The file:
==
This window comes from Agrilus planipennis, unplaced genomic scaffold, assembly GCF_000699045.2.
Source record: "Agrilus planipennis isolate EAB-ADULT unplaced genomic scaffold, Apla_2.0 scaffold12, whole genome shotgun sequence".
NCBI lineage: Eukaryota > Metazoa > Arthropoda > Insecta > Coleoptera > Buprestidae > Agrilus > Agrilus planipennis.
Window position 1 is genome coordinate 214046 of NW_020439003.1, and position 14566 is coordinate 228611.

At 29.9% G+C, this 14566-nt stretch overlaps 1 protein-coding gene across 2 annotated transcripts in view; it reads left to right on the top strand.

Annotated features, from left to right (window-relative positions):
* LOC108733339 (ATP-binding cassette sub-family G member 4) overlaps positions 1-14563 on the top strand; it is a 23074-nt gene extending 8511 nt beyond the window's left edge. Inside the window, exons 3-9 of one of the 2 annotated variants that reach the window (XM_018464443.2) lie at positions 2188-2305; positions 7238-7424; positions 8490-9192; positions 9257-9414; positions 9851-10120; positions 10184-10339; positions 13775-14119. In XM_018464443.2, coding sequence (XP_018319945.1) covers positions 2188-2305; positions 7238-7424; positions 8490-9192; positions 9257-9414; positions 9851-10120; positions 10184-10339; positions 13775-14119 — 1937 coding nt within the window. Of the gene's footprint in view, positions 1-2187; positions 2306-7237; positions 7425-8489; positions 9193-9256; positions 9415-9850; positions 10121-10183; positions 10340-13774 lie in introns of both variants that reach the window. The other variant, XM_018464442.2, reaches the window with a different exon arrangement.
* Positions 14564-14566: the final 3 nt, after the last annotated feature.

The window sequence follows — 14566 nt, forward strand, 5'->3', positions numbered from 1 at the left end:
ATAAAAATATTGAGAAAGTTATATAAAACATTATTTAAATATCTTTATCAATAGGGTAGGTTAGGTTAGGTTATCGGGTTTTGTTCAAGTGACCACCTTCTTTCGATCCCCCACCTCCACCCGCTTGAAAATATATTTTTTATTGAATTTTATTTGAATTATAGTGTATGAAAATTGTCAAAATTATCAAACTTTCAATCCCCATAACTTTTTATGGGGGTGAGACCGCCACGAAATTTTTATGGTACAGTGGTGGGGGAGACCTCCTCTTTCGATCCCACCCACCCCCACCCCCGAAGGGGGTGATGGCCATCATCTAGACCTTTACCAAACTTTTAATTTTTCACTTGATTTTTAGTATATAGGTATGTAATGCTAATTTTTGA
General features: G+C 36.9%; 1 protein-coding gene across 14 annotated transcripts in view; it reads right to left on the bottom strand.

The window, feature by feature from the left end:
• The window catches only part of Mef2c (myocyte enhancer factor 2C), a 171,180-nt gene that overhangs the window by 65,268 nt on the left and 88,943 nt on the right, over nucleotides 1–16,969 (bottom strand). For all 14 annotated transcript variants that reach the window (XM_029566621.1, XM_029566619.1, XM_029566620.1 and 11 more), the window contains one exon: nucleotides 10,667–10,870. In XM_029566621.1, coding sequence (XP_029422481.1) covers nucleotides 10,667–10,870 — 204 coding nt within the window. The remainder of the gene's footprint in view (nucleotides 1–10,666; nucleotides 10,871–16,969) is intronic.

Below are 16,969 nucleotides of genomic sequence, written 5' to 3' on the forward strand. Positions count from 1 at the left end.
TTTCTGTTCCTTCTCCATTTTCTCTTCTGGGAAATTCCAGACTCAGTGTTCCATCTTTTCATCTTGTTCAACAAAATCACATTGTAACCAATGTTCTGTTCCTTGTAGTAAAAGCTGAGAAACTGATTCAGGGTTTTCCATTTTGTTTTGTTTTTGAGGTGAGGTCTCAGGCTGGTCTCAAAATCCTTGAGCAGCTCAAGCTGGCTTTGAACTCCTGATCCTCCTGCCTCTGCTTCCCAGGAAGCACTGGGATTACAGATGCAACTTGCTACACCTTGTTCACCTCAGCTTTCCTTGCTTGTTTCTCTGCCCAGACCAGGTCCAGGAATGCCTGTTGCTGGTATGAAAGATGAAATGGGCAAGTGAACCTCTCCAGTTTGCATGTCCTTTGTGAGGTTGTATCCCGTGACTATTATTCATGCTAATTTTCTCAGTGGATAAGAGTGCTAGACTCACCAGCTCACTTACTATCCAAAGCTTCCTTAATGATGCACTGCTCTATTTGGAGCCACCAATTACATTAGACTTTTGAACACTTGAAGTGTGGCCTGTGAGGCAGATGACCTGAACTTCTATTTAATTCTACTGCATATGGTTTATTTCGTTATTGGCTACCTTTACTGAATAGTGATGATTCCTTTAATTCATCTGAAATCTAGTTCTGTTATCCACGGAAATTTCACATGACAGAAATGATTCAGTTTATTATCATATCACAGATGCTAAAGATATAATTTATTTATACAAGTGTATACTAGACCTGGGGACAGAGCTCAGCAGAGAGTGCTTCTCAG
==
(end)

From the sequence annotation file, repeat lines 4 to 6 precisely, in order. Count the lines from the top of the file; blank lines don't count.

Window position 1 is genome coordinate 214046 of NW_020439003.1, and position 14566 is coordinate 228611.

At 29.9% G+C, this 14566-nt stretch overlaps 1 protein-coding gene across 2 annotated transcripts in view; it reads left to right on the top strand.

Annotated features, from left to right (window-relative positions):